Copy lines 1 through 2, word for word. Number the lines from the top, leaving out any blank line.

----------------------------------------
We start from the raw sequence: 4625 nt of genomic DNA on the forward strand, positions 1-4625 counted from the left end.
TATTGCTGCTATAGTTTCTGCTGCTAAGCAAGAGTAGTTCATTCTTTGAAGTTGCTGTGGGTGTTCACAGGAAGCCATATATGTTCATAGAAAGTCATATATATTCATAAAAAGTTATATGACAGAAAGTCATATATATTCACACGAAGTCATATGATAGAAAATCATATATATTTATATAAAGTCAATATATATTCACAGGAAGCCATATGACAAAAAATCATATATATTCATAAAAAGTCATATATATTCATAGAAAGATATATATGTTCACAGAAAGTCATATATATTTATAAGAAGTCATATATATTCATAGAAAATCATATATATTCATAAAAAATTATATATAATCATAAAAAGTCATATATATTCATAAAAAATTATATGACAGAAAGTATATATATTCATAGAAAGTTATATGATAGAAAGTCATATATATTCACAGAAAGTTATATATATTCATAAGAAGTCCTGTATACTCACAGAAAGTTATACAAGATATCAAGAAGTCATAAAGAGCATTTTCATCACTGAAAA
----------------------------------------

We start from the raw sequence: 4625 nt of genomic DNA on the forward strand, positions 1-4625 counted from the left end.
TATTGCTGCTATAGTTTCTGCTGCTAAGCAAGAGTAGTTCATTCTTTGAAGTTGCTGTGGGTGTTCACAGGAAGCCATATATGTTCATAGAAAGTCATATATATTCATAAAAAGTTATATGACAGAAAGTCATATATATTCACACGAAGTCATATGATAGAAAATCATATATATTTATATAAAGTCAATATATATTCACAGGAAGCCATATGACAAAAAATCATATATATTCATAAAAAGTCATATATATTCATAGAAAGATATATATGTTCACAGAAAGTCATATATATTTATAAGAAGTCATATATATTCATAGAAAATCATATATATTCATAAAAAATTATATATAATCATAAAAAGTCATATATATTCATAAAAAATTATATGACAGAAAGTATATATATTCATAGAAAGTTATATGATAGAAAGTCATATATATTCACAGAAAGTTATATATATTCATAAGAAGTCCTGTATACTCACAGAAAGTTATACAAGATATCAAGAAGTCATAAAGAGCATTTTCATCACTGAAAA